School of Wok
61 Chandos Place, London, England, WC2N 4HG
020 7240 8818 | www.schoolofwok.co.uk
- Accredited Qualifications
- Advanced Chef Skills
- Fish & Seafood
- Global Cuisines
- Knife Skills
Food and Travel Review
‘Are you ready… to wok?’ It’s the first question that’s barked out as we walk into the entrance of School of Wok on a recording studio -festooned Covent Garden street. But no, I haven’t enrolled on a Jack Black-led musical masterclass, rather chef Jeremy Pang’s cookery school, which teaches novices and experts alike how to make delicious, authentic Chinese food.
As the name suggests, the School of Wok is all about making cooking approachable and fun. Chef Pang – Cordon Bleu-trained with years under his belt at high-end Chinese restaurants in Manchester and Bath, and who also runs foodie walking tours around Soho’s Chinatown – takes 12 students at a time on a journey through Chinese ingredients, cooking styles and recipes. I’ve signed up for Dim Sum, which begins with a relatively simple Chinese classic: lor bak gou (turnip cake), a savoury dish with a range of earthy Chinese mushrooms and mooli (a mild-flavoured root vegetable, similar to radish). This breakfast of champions is one that Jack Black’s mentor Keith Richards would probably disapprove of but it tastes great.
Now we start with the dim sum. Those light as air little parcels, filled with punchy spice, clear-as-consommé stock and hints of smoked meat or vegetables. The gauntlet is thrown down to make steamed tofu rolls in oyster sauce and kimchi dumplings in Korean chilli sauce. We start by finely chopping ginger, garlic, spring onion then prawn with a traditional Chinese cleaver – the heaviest and sharpest knife I’ve ever seen. One piece of advice, we’re told is to always keep the tips of your fingers tucked away with knuckles pressed to the blade to keep them safe when chopping.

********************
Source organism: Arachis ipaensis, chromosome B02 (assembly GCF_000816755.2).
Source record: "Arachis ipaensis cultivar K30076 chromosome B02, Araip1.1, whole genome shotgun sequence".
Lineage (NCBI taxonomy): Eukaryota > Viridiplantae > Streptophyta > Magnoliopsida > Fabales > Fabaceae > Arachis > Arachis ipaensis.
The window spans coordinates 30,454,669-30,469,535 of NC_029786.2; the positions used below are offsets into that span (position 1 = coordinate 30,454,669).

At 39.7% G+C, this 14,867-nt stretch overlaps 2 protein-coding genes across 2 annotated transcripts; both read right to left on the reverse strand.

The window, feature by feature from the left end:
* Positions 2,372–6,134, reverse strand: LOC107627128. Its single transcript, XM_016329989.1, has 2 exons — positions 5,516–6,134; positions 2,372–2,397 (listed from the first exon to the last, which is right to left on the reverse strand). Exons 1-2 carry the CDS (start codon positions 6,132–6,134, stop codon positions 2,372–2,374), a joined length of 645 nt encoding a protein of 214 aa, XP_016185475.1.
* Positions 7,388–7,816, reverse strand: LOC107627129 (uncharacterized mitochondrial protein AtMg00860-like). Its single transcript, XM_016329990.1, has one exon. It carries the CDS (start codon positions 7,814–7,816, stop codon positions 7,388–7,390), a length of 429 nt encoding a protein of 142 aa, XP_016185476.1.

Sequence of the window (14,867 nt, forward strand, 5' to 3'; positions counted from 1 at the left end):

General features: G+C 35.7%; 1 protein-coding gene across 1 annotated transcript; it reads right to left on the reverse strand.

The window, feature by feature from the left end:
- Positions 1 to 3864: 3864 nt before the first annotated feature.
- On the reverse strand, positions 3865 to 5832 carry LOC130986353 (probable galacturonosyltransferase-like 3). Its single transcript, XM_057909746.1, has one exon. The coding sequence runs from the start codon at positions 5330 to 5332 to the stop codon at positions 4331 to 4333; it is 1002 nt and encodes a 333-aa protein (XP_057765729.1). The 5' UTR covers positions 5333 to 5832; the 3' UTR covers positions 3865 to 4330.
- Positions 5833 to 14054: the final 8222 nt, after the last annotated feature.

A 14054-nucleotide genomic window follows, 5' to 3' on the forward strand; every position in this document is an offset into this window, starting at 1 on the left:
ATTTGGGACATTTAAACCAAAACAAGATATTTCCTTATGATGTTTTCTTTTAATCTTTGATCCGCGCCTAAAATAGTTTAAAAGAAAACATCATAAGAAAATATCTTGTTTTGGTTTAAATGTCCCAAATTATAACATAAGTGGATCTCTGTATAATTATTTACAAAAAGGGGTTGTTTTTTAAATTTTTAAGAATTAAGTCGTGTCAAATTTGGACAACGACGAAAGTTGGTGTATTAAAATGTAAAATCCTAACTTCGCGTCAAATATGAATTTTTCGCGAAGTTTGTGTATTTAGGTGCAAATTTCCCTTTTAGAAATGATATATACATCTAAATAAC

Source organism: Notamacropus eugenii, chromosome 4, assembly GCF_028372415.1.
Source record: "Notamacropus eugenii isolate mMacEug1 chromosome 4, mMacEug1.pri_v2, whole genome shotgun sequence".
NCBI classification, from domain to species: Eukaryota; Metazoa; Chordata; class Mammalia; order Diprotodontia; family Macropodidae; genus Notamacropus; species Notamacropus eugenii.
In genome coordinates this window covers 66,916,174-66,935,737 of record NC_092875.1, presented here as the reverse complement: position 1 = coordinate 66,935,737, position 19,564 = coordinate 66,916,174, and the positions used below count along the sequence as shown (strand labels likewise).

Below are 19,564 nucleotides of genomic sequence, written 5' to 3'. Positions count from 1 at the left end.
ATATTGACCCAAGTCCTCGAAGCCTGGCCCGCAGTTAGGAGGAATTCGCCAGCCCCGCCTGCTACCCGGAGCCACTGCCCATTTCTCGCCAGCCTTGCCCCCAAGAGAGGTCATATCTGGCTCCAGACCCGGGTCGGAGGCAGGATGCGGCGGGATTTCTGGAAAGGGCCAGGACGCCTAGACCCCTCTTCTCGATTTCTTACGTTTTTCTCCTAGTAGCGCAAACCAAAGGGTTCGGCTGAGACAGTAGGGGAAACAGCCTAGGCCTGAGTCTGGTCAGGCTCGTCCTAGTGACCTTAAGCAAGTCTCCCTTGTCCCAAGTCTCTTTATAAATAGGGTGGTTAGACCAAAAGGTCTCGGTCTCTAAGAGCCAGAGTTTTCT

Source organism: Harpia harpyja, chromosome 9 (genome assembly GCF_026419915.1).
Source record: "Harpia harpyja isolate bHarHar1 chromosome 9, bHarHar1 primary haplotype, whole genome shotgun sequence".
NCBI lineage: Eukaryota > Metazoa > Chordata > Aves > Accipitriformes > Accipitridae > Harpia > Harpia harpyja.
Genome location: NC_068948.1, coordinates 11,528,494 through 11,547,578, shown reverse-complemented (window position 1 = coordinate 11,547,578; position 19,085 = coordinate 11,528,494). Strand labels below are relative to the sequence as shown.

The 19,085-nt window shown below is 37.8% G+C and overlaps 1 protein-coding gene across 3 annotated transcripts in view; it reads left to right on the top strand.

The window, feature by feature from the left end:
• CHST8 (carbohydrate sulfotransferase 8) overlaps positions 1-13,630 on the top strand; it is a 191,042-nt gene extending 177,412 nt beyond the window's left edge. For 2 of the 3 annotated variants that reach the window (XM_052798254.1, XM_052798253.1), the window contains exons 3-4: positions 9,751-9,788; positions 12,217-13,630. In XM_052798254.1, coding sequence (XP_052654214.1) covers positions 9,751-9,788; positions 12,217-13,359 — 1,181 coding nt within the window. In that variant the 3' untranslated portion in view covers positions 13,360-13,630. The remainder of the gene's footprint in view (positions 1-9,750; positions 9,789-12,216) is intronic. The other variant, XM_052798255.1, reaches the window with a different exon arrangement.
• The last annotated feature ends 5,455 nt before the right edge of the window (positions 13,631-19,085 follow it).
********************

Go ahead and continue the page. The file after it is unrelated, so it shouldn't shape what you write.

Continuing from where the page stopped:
Lunch consists of the dim sum made in the morning session. While we’re eating, Pang takes to the stoves to whip up black bean spare ribs at miraculous speed. Salty, umami and sweet in the traditional Chinese style. The white wine he serves does nothing but accentuate the right notes.
Feeling buoyed by the morning’s relative success, the class moves onto ‘advanced’ dim sum in good spirits. Over confidence – as it so often does – shoots us in the foot. To pleat the dim sum with consistency, you have to have all the guile and dexterity of a Victorian seamstress. My hand is inverted ‘like a crane’ while the other remains parallel and pinches the crimped top; for a beginner like me it’s near impossible to pleat without breaking the integrity of the parcel. The har gow (classic steamed prawn dim sum) doesn’t resemble those I’ve had before, though tastes excellent, accredited to the provenance of Pang’s ingredients. I’ve a lot of practice to do and really excited to try to impress my friends with my new Chinese cooking skills – and I’m ready to wok! TH. £150